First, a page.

How to Earn More Revenue With the Customers You Already Have

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Finding new customers isn’t easy. So when you do find a customer, you want to make sure you’re earning as much as possible and providing the best experience for them.

One of the most effective ways to do this is to offer “upsells” and “cross-sells” — additional offers after the initial purchase.

These allow you to serve your customers at a higher level and increase revenue at the same time.

The fact is: If you don’t offer anything after the initial purchase, you may be leaving money on the table and leaving your customers with unsolved problems (that they’ll go elsewhere to get help with). Not good!

3 ways to earn more revenue after the initial sale

I’m going to highlight three different types of post-purchase offers you can make to boost your revenue with the customers you already have.

1.  Offer a higher-tiered product or service

This is the most standard form of upselling. When someone buys a product or service, you can pitch them a more robust offer that addresses the same problem or need, but at a higher level.

For example, if you’re selling a coffee press, you could offer an upgrade to your “Complete Coffee Kit” with a grinder, filters and more.

Related: This Company Thrives by Giving Away 20 Percent of Its Revenue

If you’re running a subscription software business and someone buys your basic plan, you can ask if they’d like to upgrade to a Gold or Platinum tier to unlock additional features. Or, you could ask if they’d like to pay yearly instead of monthly to save 15{bce2ac57dae147ae13b811f47f24d80c66c6ab504b39dda4a9b6e8ac93725942}.

If you’re selling an e-book or course on a topic, you can ask customers if they’d like to upgrade to get a live coaching package and learn directly from you as well.

There are many ways to present this and it will depend on your business.

2. Offer a related or complementary product or service

Next, you can offer something that compliments their original purchase but addresses a different problem.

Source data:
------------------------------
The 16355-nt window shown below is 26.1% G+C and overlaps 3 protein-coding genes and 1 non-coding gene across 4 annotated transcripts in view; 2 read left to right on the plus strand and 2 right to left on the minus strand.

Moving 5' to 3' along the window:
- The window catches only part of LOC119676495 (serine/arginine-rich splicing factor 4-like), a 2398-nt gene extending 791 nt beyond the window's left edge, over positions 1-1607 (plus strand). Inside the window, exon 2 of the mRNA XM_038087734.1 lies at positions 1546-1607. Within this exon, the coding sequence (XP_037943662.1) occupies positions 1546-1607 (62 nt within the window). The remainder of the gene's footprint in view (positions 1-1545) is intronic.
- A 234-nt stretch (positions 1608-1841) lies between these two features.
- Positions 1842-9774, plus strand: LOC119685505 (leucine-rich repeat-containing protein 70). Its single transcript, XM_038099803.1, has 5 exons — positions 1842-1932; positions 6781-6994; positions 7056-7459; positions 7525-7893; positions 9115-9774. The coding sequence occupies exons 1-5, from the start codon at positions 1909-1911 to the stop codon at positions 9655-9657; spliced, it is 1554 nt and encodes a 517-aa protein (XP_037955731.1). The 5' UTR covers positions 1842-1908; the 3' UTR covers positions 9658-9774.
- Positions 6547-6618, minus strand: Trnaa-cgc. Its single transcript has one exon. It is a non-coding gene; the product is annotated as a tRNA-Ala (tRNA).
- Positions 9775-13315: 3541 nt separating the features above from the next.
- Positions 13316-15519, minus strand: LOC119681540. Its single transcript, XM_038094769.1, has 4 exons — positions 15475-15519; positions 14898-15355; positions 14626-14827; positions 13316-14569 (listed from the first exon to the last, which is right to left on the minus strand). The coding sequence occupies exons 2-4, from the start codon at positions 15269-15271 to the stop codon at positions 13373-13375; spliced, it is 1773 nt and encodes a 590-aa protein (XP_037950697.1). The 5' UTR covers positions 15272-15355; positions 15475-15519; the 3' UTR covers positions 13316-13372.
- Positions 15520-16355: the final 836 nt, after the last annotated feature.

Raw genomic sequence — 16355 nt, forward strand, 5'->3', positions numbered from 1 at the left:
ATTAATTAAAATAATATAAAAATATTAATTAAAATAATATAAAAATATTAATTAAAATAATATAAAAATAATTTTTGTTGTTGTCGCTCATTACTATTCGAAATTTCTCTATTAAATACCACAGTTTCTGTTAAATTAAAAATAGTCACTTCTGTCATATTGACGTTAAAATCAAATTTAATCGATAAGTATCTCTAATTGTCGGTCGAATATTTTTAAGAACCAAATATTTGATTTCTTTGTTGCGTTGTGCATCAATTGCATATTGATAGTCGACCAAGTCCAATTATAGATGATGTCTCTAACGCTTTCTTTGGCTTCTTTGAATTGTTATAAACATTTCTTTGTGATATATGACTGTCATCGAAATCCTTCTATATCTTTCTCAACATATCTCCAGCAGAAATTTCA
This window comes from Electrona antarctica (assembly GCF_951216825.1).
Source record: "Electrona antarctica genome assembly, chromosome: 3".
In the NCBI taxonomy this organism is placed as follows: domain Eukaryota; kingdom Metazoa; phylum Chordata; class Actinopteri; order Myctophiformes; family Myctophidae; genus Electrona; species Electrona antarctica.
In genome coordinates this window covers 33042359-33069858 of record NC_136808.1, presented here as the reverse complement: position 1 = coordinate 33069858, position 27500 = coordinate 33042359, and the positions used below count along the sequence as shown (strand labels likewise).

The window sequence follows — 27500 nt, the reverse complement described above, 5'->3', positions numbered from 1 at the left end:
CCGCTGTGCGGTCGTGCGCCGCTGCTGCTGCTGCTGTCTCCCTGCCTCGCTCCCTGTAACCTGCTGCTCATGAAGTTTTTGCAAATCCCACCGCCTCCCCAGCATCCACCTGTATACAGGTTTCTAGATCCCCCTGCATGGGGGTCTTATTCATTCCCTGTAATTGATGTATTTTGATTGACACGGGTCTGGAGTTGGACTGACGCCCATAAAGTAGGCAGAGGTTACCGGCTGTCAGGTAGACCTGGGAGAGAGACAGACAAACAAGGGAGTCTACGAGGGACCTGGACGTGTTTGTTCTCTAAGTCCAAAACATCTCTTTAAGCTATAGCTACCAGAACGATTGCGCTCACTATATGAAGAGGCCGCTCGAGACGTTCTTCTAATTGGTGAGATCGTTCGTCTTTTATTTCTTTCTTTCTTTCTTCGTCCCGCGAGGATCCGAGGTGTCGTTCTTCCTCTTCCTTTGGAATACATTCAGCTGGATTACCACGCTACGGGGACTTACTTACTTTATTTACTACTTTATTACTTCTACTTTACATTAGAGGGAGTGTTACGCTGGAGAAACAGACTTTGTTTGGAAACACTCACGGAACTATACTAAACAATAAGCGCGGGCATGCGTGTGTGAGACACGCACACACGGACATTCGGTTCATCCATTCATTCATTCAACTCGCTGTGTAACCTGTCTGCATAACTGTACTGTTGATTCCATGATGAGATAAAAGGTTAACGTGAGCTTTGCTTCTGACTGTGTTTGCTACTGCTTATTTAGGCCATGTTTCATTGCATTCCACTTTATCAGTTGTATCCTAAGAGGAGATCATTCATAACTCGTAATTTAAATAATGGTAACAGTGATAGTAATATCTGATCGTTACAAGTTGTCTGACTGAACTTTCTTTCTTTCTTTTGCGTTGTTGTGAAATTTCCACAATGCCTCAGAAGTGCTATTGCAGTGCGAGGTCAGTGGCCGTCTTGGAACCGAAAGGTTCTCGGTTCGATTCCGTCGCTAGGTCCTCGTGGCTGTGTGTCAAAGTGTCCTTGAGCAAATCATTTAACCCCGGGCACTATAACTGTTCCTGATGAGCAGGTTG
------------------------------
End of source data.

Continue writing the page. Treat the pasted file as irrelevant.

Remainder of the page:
This is known as cross-selling.

For example, my company sells a job interview answer PDF. When somebody orders, we ask if they’d also like to add our salary negotiation guide. 

While this second product addresses a different need, it logically follows the first product and fits the general situation that they’re in.

Related: See How Much Revenue Apple, Amazon and Alphabet Make Every Second

Last month, 17{bce2ac57dae147ae13b811f47f24d80c66c6ab504b39dda4a9b6e8ac93725942} of customers added this additional product to their order in the same transaction. This is additional revenue without any added effort on our part (aside from creating the product and setting up the systems initially, which I’ll discuss later in this article).

3. Recommend products or services from other businesses

Finally, you can create a partnership with other companies to refer customers and receive a commission on sales.

Here’s an example of how (and why) you may want to do this:

Imagine you’re a solar roofing company. Business is going well, but your customers are starting to ask for help with more than just roofing.

You have no desire to become a general contractor or work on entire homes, but you’d like to help your customers find good solutions.

To solve this, you could form partnerships with other companies in the industry. You could find a company that sells energy-efficient appliances, for example. You could also refer people to a company that handles energy-efficient windows and doors.

The best way to decide which businesses to partner with is to look at what your customers are already asking you for help with.

As another example, if you’re a digital advertising agency, but a couple of clients have asked you if you can build them a new website, you could partner with a web development firm. That way, you have a reliable place to send customers who ask for a website in the future.